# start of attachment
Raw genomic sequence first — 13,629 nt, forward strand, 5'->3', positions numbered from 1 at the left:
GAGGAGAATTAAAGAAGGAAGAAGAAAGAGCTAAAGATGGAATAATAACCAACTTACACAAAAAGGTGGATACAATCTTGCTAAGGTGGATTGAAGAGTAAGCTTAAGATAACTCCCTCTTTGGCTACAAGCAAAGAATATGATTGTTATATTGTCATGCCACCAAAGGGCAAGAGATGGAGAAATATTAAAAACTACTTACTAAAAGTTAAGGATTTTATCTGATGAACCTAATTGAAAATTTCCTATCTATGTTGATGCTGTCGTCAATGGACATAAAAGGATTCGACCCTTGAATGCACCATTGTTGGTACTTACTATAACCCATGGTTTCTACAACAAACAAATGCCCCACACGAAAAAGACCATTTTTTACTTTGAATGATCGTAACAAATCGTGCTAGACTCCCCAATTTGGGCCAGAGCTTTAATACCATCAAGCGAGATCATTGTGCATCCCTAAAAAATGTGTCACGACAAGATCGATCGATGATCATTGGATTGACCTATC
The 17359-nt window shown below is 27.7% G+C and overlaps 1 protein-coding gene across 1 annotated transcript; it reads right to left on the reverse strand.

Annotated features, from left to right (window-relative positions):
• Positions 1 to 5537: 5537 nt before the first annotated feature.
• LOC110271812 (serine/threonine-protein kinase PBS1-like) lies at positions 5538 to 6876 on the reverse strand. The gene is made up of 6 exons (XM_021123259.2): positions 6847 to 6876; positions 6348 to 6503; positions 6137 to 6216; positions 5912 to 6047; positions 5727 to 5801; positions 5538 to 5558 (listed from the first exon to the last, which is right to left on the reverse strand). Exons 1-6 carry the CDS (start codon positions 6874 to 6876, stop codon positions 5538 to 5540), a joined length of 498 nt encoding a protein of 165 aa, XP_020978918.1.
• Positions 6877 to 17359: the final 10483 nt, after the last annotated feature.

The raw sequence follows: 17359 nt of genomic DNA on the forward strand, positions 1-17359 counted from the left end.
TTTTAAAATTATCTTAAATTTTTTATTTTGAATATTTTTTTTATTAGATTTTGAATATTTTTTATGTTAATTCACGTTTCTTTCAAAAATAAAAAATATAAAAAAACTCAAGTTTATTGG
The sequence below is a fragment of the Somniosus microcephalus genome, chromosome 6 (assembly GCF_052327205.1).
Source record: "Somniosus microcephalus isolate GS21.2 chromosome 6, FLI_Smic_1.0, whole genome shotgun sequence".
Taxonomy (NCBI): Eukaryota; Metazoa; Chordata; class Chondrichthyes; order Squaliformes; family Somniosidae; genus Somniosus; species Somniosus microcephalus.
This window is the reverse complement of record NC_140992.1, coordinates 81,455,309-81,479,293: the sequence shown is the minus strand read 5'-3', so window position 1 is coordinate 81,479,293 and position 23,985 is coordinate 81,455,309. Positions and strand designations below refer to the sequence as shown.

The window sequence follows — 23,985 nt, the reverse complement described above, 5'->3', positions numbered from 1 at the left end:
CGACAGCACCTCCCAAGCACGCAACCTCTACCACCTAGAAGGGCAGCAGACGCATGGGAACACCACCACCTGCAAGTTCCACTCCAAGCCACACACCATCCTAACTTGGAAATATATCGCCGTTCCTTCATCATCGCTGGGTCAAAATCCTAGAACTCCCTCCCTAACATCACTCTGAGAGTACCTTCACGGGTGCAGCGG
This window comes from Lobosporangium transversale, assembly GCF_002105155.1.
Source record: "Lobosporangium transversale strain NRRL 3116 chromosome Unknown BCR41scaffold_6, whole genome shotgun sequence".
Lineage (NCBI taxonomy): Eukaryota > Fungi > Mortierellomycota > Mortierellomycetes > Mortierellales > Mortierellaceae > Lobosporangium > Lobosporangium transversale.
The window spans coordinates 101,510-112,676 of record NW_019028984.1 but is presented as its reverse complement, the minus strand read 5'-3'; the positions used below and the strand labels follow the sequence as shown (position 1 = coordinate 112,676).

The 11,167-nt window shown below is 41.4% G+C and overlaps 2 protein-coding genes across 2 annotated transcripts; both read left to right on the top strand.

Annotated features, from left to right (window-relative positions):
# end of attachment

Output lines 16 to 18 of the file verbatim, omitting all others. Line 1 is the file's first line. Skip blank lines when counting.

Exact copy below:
This window comes from Lobosporangium transversale, assembly GCF_002105155.1.
Source record: "Lobosporangium transversale strain NRRL 3116 chromosome Unknown BCR41scaffold_6, whole genome shotgun sequence".
Lineage (NCBI taxonomy): Eukaryota > Fungi > Mortierellomycota > Mortierellomycetes > Mortierellales > Mortierellaceae > Lobosporangium > Lobosporangium transversale.